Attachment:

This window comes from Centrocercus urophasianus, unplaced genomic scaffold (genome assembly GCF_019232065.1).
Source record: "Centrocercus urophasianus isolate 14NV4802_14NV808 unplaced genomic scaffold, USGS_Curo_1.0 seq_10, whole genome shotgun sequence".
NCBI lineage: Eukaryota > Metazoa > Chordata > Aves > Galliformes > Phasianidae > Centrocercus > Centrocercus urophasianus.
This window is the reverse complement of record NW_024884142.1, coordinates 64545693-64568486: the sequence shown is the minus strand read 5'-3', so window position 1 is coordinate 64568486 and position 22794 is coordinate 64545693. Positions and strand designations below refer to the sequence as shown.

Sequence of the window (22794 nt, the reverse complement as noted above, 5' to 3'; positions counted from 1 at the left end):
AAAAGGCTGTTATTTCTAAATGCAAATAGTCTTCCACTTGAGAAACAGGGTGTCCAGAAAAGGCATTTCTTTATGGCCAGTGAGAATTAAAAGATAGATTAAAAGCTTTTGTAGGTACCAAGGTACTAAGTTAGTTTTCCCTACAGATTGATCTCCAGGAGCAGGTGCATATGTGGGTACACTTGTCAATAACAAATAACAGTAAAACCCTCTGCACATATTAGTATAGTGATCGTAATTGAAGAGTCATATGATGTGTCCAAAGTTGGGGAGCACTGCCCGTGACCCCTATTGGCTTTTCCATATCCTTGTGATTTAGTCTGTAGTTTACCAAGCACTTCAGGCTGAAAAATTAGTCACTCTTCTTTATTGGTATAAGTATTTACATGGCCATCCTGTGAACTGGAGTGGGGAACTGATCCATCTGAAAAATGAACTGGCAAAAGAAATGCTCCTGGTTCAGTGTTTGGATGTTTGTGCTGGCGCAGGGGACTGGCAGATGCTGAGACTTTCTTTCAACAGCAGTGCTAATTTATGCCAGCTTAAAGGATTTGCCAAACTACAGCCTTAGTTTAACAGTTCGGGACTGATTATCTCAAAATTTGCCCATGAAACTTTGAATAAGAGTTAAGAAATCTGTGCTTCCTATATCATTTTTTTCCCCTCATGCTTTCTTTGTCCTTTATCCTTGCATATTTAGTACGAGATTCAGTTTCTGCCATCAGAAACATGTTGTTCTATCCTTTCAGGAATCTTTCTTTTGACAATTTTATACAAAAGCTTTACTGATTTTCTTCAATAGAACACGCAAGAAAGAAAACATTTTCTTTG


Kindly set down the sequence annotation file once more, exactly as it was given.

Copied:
This window comes from Centrocercus urophasianus, unplaced genomic scaffold (genome assembly GCF_019232065.1).
Source record: "Centrocercus urophasianus isolate 14NV4802_14NV808 unplaced genomic scaffold, USGS_Curo_1.0 seq_10, whole genome shotgun sequence".
NCBI lineage: Eukaryota > Metazoa > Chordata > Aves > Galliformes > Phasianidae > Centrocercus > Centrocercus urophasianus.
This window is the reverse complement of record NW_024884142.1, coordinates 64545693-64568486: the sequence shown is the minus strand read 5'-3', so window position 1 is coordinate 64568486 and position 22794 is coordinate 64545693. Positions and strand designations below refer to the sequence as shown.

Sequence of the window (22794 nt, the reverse complement as noted above, 5' to 3'; positions counted from 1 at the left end):
AAAAGGCTGTTATTTCTAAATGCAAATAGTCTTCCACTTGAGAAACAGGGTGTCCAGAAAAGGCATTTCTTTATGGCCAGTGAGAATTAAAAGATAGATTAAAAGCTTTTGTAGGTACCAAGGTACTAAGTTAGTTTTCCCTACAGATTGATCTCCAGGAGCAGGTGCATATGTGGGTACACTTGTCAATAACAAATAACAGTAAAACCCTCTGCACATATTAGTATAGTGATCGTAATTGAAGAGTCATATGATGTGTCCAAAGTTGGGGAGCACTGCCCGTGACCCCTATTGGCTTTTCCATATCCTTGTGATTTAGTCTGTAGTTTACCAAGCACTTCAGGCTGAAAAATTAGTCACTCTTCTTTATTGGTATAAGTATTTACATGGCCATCCTGTGAACTGGAGTGGGGAACTGATCCATCTGAAAAATGAACTGGCAAAAGAAATGCTCCTGGTTCAGTGTTTGGATGTTTGTGCTGGCGCAGGGGACTGGCAGATGCTGAGACTTTCTTTCAACAGCAGTGCTAATTTATGCCAGCTTAAAGGATTTGCCAAACTACAGCCTTAGTTTAACAGTTCGGGACTGATTATCTCAAAATTTGCCCATGAAACTTTGAATAAGAGTTAAGAAATCTGTGCTTCCTATATCATTTTTTTCCCCTCATGCTTTCTTTGTCCTTTATCCTTGCATATTTAGTACGAGATTCAGTTTCTGCCATCAGAAACATGTTGTTCTATCCTTTCAGGAATCTTTCTTTTGACAATTTTATACAAAAGCTTTACTGATTTTCTTCAATAGAACACGCAAGAAAGAAAACATTTTCTTTG